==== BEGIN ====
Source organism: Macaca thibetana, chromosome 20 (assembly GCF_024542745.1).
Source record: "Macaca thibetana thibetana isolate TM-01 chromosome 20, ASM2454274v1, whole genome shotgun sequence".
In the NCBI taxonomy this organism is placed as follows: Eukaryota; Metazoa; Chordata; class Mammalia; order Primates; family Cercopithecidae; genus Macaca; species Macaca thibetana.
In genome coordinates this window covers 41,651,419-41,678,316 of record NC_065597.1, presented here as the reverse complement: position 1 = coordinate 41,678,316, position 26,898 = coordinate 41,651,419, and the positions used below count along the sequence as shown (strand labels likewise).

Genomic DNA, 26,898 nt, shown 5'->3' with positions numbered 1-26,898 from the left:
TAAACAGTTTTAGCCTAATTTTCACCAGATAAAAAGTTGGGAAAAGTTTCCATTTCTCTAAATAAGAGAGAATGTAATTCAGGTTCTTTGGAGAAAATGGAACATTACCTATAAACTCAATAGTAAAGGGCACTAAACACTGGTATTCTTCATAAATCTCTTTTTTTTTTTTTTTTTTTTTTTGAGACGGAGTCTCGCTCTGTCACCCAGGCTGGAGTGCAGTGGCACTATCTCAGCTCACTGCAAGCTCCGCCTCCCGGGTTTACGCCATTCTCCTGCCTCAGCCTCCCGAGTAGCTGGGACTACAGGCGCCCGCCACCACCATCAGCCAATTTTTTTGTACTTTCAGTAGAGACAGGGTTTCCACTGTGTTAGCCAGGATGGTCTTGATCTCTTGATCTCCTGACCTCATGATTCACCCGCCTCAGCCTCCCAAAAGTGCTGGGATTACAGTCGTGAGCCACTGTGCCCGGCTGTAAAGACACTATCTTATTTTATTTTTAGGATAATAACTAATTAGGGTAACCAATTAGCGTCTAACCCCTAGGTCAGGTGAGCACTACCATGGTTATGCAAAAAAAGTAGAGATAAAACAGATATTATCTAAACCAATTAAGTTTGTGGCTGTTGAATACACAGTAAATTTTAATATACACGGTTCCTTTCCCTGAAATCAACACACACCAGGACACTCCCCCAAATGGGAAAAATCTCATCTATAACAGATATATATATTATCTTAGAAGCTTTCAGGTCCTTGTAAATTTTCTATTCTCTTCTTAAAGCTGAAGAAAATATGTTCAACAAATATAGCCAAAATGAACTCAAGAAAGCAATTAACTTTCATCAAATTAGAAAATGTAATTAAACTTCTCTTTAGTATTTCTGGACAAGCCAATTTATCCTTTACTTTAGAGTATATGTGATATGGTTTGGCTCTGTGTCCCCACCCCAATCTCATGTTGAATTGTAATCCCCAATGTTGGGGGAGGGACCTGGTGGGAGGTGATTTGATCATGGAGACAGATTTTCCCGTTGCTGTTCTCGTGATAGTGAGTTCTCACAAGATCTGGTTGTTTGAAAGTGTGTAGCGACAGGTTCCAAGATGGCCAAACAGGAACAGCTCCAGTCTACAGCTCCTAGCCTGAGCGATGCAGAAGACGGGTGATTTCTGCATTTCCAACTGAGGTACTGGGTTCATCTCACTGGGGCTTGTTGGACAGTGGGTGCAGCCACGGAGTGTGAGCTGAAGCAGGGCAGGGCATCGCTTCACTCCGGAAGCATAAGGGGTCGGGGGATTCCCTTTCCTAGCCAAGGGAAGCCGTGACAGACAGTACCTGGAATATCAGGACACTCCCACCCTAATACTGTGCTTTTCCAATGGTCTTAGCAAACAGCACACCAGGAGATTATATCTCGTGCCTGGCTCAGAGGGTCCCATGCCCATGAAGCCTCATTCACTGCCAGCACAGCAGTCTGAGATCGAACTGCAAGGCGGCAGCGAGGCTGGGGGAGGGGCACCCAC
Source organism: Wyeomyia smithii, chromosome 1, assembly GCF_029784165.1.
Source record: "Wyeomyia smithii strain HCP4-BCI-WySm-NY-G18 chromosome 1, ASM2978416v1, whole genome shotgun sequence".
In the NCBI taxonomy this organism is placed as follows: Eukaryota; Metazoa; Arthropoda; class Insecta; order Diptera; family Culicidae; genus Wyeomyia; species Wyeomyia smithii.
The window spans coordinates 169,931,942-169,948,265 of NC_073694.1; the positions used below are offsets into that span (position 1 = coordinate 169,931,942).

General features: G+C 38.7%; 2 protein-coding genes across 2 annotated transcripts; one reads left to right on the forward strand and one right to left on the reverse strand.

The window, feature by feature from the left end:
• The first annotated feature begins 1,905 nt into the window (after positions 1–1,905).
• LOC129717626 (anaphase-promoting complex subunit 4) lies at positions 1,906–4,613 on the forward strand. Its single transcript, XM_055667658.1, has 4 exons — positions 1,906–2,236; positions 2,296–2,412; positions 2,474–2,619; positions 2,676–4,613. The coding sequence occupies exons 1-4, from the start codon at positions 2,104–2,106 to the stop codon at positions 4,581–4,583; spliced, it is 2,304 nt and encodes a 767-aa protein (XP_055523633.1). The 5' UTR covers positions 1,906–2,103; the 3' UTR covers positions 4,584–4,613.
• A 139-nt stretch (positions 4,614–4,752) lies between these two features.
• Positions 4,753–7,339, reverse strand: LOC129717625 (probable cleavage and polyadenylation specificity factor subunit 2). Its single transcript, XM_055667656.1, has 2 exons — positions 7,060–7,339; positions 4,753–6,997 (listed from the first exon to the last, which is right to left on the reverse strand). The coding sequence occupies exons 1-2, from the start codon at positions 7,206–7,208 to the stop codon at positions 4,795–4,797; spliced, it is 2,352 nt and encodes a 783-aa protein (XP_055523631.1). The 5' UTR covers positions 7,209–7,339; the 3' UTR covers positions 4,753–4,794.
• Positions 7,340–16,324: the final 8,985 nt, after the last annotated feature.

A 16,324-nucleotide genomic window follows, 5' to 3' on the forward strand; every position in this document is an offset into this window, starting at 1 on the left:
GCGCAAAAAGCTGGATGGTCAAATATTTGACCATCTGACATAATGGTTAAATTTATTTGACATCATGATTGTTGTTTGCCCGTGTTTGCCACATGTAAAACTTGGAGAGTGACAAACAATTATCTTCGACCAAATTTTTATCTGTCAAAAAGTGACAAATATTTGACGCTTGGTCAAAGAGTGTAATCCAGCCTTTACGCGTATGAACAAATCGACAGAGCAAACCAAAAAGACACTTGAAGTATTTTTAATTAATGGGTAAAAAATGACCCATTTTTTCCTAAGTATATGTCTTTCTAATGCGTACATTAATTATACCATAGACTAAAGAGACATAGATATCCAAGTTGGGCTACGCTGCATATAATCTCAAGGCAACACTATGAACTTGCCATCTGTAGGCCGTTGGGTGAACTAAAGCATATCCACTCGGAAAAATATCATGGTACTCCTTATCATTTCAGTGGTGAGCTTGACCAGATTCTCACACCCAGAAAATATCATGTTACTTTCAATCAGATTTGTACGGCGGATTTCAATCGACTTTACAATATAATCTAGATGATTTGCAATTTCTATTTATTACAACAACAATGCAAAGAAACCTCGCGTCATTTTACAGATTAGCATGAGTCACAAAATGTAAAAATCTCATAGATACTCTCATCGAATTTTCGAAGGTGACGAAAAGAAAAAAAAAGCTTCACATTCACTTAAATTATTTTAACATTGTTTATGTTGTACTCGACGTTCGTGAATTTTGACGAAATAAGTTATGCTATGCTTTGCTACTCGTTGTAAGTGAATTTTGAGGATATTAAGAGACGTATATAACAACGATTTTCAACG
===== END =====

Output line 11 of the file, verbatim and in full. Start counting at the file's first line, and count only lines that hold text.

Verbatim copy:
General features: G+C 38.7%; 2 protein-coding genes across 2 annotated transcripts; one reads left to right on the forward strand and one right to left on the reverse strand.